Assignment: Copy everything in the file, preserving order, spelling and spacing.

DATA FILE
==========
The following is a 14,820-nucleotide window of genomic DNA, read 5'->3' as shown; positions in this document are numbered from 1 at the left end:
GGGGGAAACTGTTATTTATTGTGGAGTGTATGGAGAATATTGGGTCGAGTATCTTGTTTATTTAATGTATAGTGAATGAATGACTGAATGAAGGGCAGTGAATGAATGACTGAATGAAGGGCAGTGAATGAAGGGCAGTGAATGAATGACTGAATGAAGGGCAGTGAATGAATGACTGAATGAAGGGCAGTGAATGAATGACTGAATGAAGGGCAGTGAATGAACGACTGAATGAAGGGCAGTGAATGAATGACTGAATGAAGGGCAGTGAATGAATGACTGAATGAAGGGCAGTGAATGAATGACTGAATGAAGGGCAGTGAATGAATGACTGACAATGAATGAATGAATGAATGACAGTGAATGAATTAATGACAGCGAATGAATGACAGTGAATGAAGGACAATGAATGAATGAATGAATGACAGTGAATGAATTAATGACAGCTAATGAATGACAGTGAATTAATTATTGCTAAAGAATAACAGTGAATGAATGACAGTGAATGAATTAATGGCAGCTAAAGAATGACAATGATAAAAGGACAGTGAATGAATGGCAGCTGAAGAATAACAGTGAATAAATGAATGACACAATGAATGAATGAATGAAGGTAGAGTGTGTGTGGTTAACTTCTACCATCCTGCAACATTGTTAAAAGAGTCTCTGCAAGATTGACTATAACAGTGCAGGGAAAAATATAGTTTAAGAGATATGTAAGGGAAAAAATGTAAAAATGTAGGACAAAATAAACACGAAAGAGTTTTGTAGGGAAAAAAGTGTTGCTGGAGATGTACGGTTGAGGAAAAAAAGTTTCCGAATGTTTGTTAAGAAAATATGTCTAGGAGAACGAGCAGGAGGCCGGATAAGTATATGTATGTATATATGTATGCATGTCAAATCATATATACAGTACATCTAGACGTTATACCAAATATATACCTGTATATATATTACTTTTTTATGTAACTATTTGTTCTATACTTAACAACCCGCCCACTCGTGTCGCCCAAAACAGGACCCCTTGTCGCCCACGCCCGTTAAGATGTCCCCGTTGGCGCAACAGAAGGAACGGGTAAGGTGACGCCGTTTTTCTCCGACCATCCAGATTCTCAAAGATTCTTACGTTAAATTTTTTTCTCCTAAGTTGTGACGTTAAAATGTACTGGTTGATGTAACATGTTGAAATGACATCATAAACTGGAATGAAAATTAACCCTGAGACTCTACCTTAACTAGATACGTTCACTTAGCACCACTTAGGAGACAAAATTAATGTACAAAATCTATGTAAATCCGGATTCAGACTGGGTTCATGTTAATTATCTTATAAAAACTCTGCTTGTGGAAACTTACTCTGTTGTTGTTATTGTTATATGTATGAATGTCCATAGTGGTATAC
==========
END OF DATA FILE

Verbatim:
The following is a 14,820-nucleotide window of genomic DNA, read 5'->3' as shown; positions in this document are numbered from 1 at the left end:
GGGGGAAACTGTTATTTATTGTGGAGTGTATGGAGAATATTGGGTCGAGTATCTTGTTTATTTAATGTATAGTGAATGAATGACTGAATGAAGGGCAGTGAATGAATGACTGAATGAAGGGCAGTGAATGAAGGGCAGTGAATGAATGACTGAATGAAGGGCAGTGAATGAATGACTGAATGAAGGGCAGTGAATGAATGACTGAATGAAGGGCAGTGAATGAACGACTGAATGAAGGGCAGTGAATGAATGACTGAATGAAGGGCAGTGAATGAATGACTGAATGAAGGGCAGTGAATGAATGACTGAATGAAGGGCAGTGAATGAATGACTGACAATGAATGAATGAATGAATGACAGTGAATGAATTAATGACAGCGAATGAATGACAGTGAATGAAGGACAATGAATGAATGAATGAATGACAGTGAATGAATTAATGACAGCTAATGAATGACAGTGAATTAATTATTGCTAAAGAATAACAGTGAATGAATGACAGTGAATGAATTAATGGCAGCTAAAGAATGACAATGATAAAAGGACAGTGAATGAATGGCAGCTGAAGAATAACAGTGAATAAATGAATGACACAATGAATGAATGAATGAAGGTAGAGTGTGTGTGGTTAACTTCTACCATCCTGCAACATTGTTAAAAGAGTCTCTGCAAGATTGACTATAACAGTGCAGGGAAAAATATAGTTTAAGAGATATGTAAGGGAAAAAATGTAAAAATGTAGGACAAAATAAACACGAAAGAGTTTTGTAGGGAAAAAAGTGTTGCTGGAGATGTACGGTTGAGGAAAAAAAGTTTCCGAATGTTTGTTAAGAAAATATGTCTAGGAGAACGAGCAGGAGGCCGGATAAGTATATGTATGTATATATGTATGCATGTCAAATCATATATACAGTACATCTAGACGTTATACCAAATATATACCTGTATATATATTACTTTTTTATGTAACTATTTGTTCTATACTTAACAACCCGCCCACTCGTGTCGCCCAAAACAGGACCCCTTGTCGCCCACGCCCGTTAAGATGTCCCCGTTGGCGCAACAGAAGGAACGGGTAAGGTGACGCCGTTTTTCTCCGACCATCCAGATTCTCAAAGATTCTTACGTTAAATTTTTTTCTCCTAAGTTGTGACGTTAAAATGTACTGGTTGATGTAACATGTTGAAATGACATCATAAACTGGAATGAAAATTAACCCTGAGACTCTACCTTAACTAGATACGTTCACTTAGCACCACTTAGGAGACAAAATTAATGTACAAAATCTATGTAAATCCGGATTCAGACTGGGTTCATGTTAATTATCTTATAAAAACTCTGCTTGTGGAAACTTACTCTGTTGTTGTTATTGTTATATGTATGAATGTCCATAGTGGTATAC